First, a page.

Daun built three Bridges,--he had a broad stone one already,--but did little or nothing with them; and never himself came across at all. Merely shot out nocturnal Pandour Parties, and ordered up Lacy and the Reichsfolk to do the like, and break the night's rest of his Enemy. He made minatory movements, one at least, down the River, by his own shore, on Friedrich's Ammunition-Boats from Torgau, and actually intercepted certain of them, which was something; but, except this, and vague flourishings of the Pandour kind, left Friedrich to his own course.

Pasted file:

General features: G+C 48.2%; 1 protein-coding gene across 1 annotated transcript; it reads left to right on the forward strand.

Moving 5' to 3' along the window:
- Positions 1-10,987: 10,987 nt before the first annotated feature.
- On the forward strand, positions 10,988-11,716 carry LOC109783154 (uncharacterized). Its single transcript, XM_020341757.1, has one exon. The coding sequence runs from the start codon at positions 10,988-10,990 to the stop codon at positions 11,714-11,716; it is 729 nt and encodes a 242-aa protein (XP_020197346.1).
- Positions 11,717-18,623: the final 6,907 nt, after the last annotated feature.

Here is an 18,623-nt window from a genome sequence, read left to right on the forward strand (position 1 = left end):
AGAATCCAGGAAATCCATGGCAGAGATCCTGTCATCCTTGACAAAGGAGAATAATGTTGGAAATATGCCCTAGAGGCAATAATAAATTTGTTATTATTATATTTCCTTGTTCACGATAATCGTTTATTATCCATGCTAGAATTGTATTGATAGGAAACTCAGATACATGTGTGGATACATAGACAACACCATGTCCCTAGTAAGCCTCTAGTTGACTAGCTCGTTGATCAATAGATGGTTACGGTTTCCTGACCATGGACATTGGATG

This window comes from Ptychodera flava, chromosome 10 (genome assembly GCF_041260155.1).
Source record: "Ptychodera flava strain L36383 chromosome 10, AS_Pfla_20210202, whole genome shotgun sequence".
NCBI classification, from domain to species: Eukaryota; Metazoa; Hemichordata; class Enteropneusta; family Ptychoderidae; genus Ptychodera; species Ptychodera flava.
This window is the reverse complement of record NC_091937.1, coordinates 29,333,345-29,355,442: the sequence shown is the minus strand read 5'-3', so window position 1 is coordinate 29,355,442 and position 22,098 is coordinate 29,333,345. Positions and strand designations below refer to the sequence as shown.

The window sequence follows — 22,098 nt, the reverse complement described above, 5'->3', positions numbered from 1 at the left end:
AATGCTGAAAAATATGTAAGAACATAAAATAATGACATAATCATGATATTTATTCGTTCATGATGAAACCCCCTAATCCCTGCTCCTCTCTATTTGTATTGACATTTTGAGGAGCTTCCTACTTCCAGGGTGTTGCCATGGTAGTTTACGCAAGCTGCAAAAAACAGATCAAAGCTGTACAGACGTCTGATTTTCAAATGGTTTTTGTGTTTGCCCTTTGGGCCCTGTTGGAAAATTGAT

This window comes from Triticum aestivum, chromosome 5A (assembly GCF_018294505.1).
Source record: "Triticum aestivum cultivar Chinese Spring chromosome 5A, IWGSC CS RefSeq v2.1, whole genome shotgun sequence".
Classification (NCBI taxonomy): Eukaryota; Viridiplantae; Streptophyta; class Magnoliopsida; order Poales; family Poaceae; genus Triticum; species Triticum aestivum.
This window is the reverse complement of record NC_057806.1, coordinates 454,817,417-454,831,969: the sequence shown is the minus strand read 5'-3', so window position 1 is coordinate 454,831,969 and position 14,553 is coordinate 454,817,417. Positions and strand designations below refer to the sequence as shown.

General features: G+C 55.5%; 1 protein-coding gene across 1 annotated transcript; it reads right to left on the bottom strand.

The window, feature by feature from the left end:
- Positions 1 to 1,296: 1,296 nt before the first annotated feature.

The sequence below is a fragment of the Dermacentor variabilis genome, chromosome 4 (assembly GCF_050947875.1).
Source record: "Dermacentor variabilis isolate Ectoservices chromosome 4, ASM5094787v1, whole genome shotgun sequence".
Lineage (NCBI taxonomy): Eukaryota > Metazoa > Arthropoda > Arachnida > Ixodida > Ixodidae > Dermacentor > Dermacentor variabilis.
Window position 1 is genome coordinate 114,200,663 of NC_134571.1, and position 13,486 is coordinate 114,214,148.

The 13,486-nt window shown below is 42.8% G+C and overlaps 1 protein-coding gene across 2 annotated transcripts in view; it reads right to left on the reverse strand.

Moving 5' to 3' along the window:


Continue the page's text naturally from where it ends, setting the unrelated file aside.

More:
Friedrich bombarded for a day or two farther; cannonaded, out of more or fewer batteries, for eight, or I think ten days more. Attacks from Daun there were to be, now on this side, now on that; many rumors of attack, but, except once only (midnight Pandours attempting the King's lodging, "a Farm-house near Gruna," but to their astonishment rousing the whole Prussian Army "in the course of three minutes" [Archenholtz, ii. 81 (who is very vivid, but does not date); Rodenbeck, ii. 24 (quotes similar account by another Eye-witness, and guesses it to be "night of July 22d-23d").]), rumor was mainly all. For guarding his siege-lines, Friedrich has to alter his position; to shift slightly, now fronting this way, now the other way; is "called always at midnight" (against these nocturnal disturbances), and "never has his clothes off." Nevertheless, continues his bombardment, and then his cannonading, till his own good time, which I think is till the 26th. His "ricochet-battery," which is good against Maguire's people, innocent to Dresden, he continued for three days more;--while gathering his furnitures about Plauen Country, making his arrangements at Meissen;--did not march till the night of June 29th. Altogether calmly; no Daun or Austrian molesting him in the least; his very sentries walking their rounds in the trenches till daylight; after which they also marched, unmolested, Meissen-ward.